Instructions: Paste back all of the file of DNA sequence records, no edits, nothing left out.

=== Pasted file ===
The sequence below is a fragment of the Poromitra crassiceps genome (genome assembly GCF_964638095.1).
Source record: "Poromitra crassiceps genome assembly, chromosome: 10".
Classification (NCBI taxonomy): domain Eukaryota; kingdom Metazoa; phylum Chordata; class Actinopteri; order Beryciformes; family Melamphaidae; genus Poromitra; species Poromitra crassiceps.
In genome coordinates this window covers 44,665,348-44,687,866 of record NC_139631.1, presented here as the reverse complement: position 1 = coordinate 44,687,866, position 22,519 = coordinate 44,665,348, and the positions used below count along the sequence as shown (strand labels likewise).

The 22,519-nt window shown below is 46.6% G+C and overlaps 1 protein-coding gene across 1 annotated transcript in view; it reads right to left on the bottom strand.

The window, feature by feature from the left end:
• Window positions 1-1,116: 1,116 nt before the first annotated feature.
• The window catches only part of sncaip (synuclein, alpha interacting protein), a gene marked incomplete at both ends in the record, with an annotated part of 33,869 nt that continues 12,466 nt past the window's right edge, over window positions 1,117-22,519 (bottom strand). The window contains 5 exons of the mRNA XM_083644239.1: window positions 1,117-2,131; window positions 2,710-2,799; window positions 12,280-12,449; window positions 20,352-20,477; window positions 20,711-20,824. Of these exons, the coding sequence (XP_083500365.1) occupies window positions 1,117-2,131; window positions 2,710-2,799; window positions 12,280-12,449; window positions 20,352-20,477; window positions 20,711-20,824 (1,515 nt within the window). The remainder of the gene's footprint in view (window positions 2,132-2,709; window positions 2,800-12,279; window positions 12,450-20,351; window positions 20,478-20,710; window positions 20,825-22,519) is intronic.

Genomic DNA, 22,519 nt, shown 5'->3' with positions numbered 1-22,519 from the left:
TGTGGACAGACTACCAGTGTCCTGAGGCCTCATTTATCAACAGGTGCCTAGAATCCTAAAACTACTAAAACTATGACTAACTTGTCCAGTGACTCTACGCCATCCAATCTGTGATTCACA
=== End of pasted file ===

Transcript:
The sequence below is a fragment of the Poromitra crassiceps genome (genome assembly GCF_964638095.1).
Source record: "Poromitra crassiceps genome assembly, chromosome: 10".
Classification (NCBI taxonomy): domain Eukaryota; kingdom Metazoa; phylum Chordata; class Actinopteri; order Beryciformes; family Melamphaidae; genus Poromitra; species Poromitra crassiceps.
In genome coordinates this window covers 44,665,348-44,687,866 of record NC_139631.1, presented here as the reverse complement: position 1 = coordinate 44,687,866, position 22,519 = coordinate 44,665,348, and the positions used below count along the sequence as shown (strand labels likewise).

The 22,519-nt window shown below is 46.6% G+C and overlaps 1 protein-coding gene across 1 annotated transcript in view; it reads right to left on the bottom strand.

The window, feature by feature from the left end:
• Window positions 1-1,116: 1,116 nt before the first annotated feature.
• The window catches only part of sncaip (synuclein, alpha interacting protein), a gene marked incomplete at both ends in the record, with an annotated part of 33,869 nt that continues 12,466 nt past the window's right edge, over window positions 1,117-22,519 (bottom strand). The window contains 5 exons of the mRNA XM_083644239.1: window positions 1,117-2,131; window positions 2,710-2,799; window positions 12,280-12,449; window positions 20,352-20,477; window positions 20,711-20,824. Of these exons, the coding sequence (XP_083500365.1) occupies window positions 1,117-2,131; window positions 2,710-2,799; window positions 12,280-12,449; window positions 20,352-20,477; window positions 20,711-20,824 (1,515 nt within the window). The remainder of the gene's footprint in view (window positions 2,132-2,709; window positions 2,800-12,279; window positions 12,450-20,351; window positions 20,478-20,710; window positions 20,825-22,519) is intronic.

Genomic DNA, 22,519 nt, shown 5'->3' with positions numbered 1-22,519 from the left:
TGTGGACAGACTACCAGTGTCCTGAGGCCTCATTTATCAACAGGTGCCTAGAATCCTAAAACTACTAAAACTATGACTAACTTGTCCAGTGACTCTACGCCATCCAATCTGTGATTCACA